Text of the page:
Posts filed under ‘community’
Friday will see over 40 of the UK’s innovators in online journalism (plus some from other countries) gather for JEEcamp – the Journalism Enterprise and Entrepreneurship unconference. They include people who have launched journalism startups like Scoopt and Yoosk; local journalists who oversee hyperlocal and blogger projects; freelancers with an eye on the digital future; and national journalists who have built online communities around their brands (for a full list – or to sign up to attend yourself, see the JEEcamp wiki).
The unconference will, broadly, discuss five areas. These are:
- Business models (including advertising)
- Audience development (including communities)
- Online news models
But that’s just the start. Within those areas, what questions do you think we should be discussing? What questions would you ask?
Lucy Hart, a final year journalism degree student at South East Essex College has emailed me some questions. I always like to post the answers on my blog in case other students are thinking of asking the same. Here they are:
How has online journalism affected magazines over the past few years? It is clear that they are constantly adding additional features to their websites, such as blogs and forums.
The web (rather than online journalism) has affected magazines enormously, just as it has every part of the media. However, as magazine sales have not suffered the same across-the-board declines as newspapers, the changes have not been as pronounced, and they have reacted differently. (more…)
In an attempt to reconnect with its readers, German newspaper Frankfurter Allgemeine Zeitung (FAZ) introduced a thematic and participatory website a few weeks ago.
The translation of The Kindly Ones, a blockbuster book wherever it’s been released, landed in German bookstores last Saturday, February 23. Its controversial content (sex, Nazis and sadism) makes it a favorite conversation topic among the quality-newspaper-reading population. FAZ decided to organize this conversation. (more…)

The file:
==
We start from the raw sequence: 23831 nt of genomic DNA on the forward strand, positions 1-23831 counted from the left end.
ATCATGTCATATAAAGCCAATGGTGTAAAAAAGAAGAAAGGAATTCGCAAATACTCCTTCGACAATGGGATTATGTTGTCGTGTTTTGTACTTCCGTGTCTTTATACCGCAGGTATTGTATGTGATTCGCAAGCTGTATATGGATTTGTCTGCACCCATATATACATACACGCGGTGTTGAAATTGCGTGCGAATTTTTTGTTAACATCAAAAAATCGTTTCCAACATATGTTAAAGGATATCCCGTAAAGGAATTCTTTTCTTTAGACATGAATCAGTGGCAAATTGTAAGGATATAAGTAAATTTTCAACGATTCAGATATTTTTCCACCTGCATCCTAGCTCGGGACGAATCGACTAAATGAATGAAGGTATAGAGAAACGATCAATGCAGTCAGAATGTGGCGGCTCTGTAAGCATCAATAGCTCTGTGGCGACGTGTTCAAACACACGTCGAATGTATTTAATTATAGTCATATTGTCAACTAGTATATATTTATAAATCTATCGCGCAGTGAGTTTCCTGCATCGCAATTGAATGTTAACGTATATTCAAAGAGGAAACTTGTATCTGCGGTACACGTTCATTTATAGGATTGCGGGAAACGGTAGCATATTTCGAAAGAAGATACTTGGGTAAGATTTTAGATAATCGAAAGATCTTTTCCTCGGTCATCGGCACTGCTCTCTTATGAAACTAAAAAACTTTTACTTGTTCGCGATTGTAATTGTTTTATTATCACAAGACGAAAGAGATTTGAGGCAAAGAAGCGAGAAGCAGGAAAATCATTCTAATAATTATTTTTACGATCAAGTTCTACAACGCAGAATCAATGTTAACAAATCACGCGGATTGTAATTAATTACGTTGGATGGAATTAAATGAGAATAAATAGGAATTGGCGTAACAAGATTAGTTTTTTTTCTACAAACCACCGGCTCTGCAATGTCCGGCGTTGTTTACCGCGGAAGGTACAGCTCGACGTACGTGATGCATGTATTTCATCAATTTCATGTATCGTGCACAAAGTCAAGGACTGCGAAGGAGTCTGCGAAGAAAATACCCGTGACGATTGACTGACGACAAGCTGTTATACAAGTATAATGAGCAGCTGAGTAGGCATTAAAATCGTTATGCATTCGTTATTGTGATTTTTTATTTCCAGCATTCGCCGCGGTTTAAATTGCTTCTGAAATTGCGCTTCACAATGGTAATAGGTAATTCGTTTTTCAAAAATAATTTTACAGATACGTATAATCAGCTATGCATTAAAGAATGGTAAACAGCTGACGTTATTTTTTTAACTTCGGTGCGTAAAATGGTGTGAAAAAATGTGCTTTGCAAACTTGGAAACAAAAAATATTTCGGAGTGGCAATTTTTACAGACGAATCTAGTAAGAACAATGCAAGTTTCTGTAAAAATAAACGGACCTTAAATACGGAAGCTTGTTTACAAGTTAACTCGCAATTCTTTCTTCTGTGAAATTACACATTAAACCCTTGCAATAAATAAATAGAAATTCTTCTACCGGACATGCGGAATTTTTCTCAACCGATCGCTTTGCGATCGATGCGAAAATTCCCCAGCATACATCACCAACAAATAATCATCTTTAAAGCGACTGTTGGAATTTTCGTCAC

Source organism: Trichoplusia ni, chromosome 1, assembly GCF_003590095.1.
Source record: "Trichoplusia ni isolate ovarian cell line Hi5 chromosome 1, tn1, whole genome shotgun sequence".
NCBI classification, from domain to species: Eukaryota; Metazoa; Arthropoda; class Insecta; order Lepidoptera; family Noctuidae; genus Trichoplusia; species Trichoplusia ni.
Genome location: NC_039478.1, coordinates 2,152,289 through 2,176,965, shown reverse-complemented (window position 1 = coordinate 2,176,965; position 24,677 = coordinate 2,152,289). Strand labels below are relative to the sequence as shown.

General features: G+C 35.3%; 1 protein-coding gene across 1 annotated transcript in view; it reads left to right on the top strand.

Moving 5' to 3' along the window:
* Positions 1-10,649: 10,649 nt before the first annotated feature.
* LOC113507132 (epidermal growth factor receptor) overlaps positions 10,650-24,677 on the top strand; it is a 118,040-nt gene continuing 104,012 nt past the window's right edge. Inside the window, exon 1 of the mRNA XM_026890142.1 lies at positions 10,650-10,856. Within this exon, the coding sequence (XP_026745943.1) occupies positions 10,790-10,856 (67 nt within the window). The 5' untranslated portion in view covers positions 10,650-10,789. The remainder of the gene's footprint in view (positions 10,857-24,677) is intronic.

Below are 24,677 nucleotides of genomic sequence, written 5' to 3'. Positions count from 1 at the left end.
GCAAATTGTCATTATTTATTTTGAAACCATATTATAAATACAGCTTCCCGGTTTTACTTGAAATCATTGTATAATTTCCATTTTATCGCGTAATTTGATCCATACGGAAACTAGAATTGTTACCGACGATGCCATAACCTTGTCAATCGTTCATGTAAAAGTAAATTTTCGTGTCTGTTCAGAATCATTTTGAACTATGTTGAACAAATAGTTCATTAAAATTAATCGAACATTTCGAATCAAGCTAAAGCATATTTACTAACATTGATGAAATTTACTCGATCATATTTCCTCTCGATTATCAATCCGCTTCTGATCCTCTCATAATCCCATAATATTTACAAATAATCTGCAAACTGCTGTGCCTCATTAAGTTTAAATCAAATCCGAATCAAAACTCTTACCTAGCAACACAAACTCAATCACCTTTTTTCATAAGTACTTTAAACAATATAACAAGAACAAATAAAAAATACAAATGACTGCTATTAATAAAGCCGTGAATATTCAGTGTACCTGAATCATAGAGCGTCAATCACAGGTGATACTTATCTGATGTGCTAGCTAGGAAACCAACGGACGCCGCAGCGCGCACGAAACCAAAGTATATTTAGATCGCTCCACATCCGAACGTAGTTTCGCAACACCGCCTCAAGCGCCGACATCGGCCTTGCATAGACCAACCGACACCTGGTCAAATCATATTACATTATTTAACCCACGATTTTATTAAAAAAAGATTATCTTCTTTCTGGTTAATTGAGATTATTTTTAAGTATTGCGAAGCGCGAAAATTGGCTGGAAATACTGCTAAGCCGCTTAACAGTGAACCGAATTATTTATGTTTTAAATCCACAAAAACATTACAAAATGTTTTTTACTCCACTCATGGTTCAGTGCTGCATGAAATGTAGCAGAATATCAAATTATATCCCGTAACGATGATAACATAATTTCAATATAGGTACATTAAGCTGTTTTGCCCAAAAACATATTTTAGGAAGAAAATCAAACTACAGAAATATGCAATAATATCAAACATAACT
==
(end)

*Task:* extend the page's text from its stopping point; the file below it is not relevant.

Marc Fest, the Director of Communications at the Knight Foundation, tells me they are seeking a “digital media maven” to create for Knight “a vibrant online discussion community focused on journalism excellence, communities and issues of systemic change.” And they’ve asked for my assistance in finding that person.
- Firstly, their ‘Rough Notes’ blog is a good example of the ‘draft’ stage of my News Diamond, with members of the team talking about what they’re working on (and comments facility for people to suggest stories – some very good ideas there, BTW). Also, posts labelled ‘In Production‘ allow you to see the work so far, while you can comment on the current running orders.
- Secondly, they have a Flickr page where users can upload images. Distributed Journalism, perhaps? Well, more like simple community.
- Thirdly, and perhaps best of all, they’ve made their del.ico.us account public, so readers can see what they’re reading. That’ll be the ‘What’ of my Five Ws and a H, then.
The blurb, BTW, is: “We’ll source what we do through the best blogs, passionate ‘ear catching’ online debate as well as comments and recommendations of others. So what ends up on air will be shaped by listeners and bloggers.”
German regional publisher WAZ just launched its new flagship website, Der Westen. New features include geotagging, blogs and keyword filtering, monitored from a futuristic-looking newsroom. Martin Stabe has the details.
The concept, writes Der Spiegel, is to let users choose the centre of their world, their perspective on news. Der Westen then provides content around it.
The FAZ today has an interview of blogger-turned-editor-in-chief Katharina Borchert. Numerous online ventures have been playing on regional papers’ turf, from local advertisers flocking to AdSense to local radios breaking news more rapidly, she says. To compete, paper brands must regain their offline roles as community leaders by enhancing the news hole with social features, Facebook-style. (more…)